Thursday, August 29, 2013

Claude M. Watson (1922-2013)

Claude Meacham Watson (July 30, 1922 to August 26, 2013) is the reason that my present wife and I met, and, ultimately, had a baby, and careers.

Claude M . Watson
In the summer of 1977, Star Wars was new. People tried to set Guinness-type records by seeing it dozens or hundreds of times. I had taken a class in computer programming taught by Claude Watson in the Winter ’77 quarter and I enrolled in it again for the Fall. I also had a subscription to Industrial Research & Development magazine. I filled out a bingo card for some kind of equipment or other and had the literature sent to “Obi Watson Kenobi” at Lansing Community College. Claude knew whom to blame. “Please don’t do that,” he said. “The dean already thinks that I’m senile.”

Actually, at 55 then, far from deficient, Claude was clairvoyant in his perceptions. He was an early advocate for personal computing. He already had arranged for the science department to acquire a Hewlett Packard 9815 “desktop calculator” in 1976.  Later, they acquired an IBM 5100 desktop computer (programmable in BASIC and APL) and then a Hewlett Packard 9830 “desktop calculator” programmable in BASIC with a full ASCII keyboard, and an X-Y pen plotter.  Realize that Apple Computer was incorporated on January 3, 1977. Steve Wozniak had been an intern at Hewlett Packard and knew to ask if his project would interfere with one of their markets.

VAX manager Philip A. Dawdy
and micro technician 

Geoffrey J. Rarick circa 1990.
Lansing Community College already had a Data Processing department in the Business Division. We punched cards for two runs a day on an IBM 360. Claude offered the chance to program interactively. That created a lot of tension. They argued loud and long. He was not allowed to offer his first class for credit. The quarter that I took it, you could opt for No Credit. I took it for 2. The year before, Spring 1976, I took “Business Programming in Fortran IV.” I got a C+ and had no idea what I was supposed to have learned for the grade. But it seemed compelling. Also, for some odd reason, I got the feeling that I could somehow cadge time in the computer labs, both there and at Michigan State University. I learned to hack passwords. Then, I took Fortran again in the Winter of 1977 and got an A. At the same time, I was in Claude’s class in Basic and got a C+. But it was compelling… and I did not need to hack passwords for free time. All I had to do was turn the computer on. I took the class again; and that’s when I met the girl I married. Mr. Watson was her physics instructor. We got married and moved to Las Cruces. I got a job at White Sands Missile Range where HP desktops were everywhere.
Earl R. Youngs c. 1991

After returning to Lansing in 1979, our daughter was born. Our friends Earl and Elizabeth Youngs were working in the Science department. Earl was in charge of the lab aides. Elizabeth was a clerical, and eventually the department secretary. Earl offered me the chance to work as a lab aide, if I would enroll part-time for six credits. I set up labs for Claude and the other instructors and completed an associate’s degree in 1980.

Under Claude’s quiet leadership, the LCC Arts & Science division installed a Commodore Pet network. Then, they
Elizabeth M. Youngs c. 1998
acquired a DEC VAX. In the meantime, I worked as a programmer and technical writer around Lansing. I signed up for directed studies under Claude, earning a quarter hour of college credit for learning something new. He recommended that I write my documentation in TeX (“tech”), a typesetting language developed by Donald Knuth. As a result, I was hired by a medical records firm deeply invested in TeX for documentation. As it happened, TeX was the basis for SGML, the Standard Generalized Markup Language. SGML became HTML. In the meantime, I served as the secretary of our local DECUS chapter and produced the quarterly newletter in TeX. In addition to writing the system maintenance manual for a MicroVAX, I also documented the game of Moria on the VAX using TeX. When HTML was invented, it was pretty easy for me to figure out.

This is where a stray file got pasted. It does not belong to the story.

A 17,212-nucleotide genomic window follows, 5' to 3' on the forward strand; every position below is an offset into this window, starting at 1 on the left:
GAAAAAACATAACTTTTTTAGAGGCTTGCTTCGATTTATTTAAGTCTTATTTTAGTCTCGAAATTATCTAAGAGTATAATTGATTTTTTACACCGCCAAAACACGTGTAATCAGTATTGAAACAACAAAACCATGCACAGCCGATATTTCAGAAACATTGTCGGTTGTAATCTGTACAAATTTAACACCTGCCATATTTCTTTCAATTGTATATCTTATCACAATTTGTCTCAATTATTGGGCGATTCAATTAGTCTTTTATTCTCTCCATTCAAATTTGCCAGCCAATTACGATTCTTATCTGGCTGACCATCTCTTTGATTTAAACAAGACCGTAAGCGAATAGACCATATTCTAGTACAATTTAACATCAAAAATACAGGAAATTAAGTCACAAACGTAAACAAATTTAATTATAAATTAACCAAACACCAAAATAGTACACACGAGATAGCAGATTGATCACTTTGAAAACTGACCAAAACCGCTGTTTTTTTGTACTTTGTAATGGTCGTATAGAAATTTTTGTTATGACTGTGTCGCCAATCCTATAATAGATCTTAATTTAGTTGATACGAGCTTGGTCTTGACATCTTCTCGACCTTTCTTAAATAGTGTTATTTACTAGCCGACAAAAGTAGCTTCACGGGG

Claude told me that he grew up on a farm, and hated country life. [According to his wife, the story is somewhat more nuanced: 
"The only thing you wrote that I would differ about was why he joined the military.  He had graduated from high school at age 16, and had already been working for a local dairy owner since maybe the 8th grade when he was offered a job helping to deliver milk at 25 cents/day.  You took it into the home and put in in a family's ice box.  The dairy owner had no children and seemed to have "adopted" Claude, who was feeling somewhat trapped in the job when one of his classmates came home on leave, in Claude's words "extolling the virtues of the military."  His friend had just served in Hawaii and was being sent next to the Philippines.  His friend ultimately was captured by the Japanese and spent the war in a Japanese prison camp.  Claude and another  friend hitchhiked to Chicago to enlist, intending to use the combined radio and photography experience they planned to gain to adventure sail after their enlistment was up.  Instead WWII intervened."
On March 7, 1941, he enlisted in the Army Air Corps. He learned radio operations and maintenance. After the War, he completed a master of science degree in physics. His thesis was “Demonstration of Fresnel Interference by Means of a Ripple Tank”; and it presaged his passion for teaching. He was hired by Lansing Community College. The rest is history.

1 comment:

  1. Dear Mike,

    Not only did I enjoy discovering your blog but what a treat to run across a photograph of my big brother too!

    Lovely work,

    Holly Rarick Witchey


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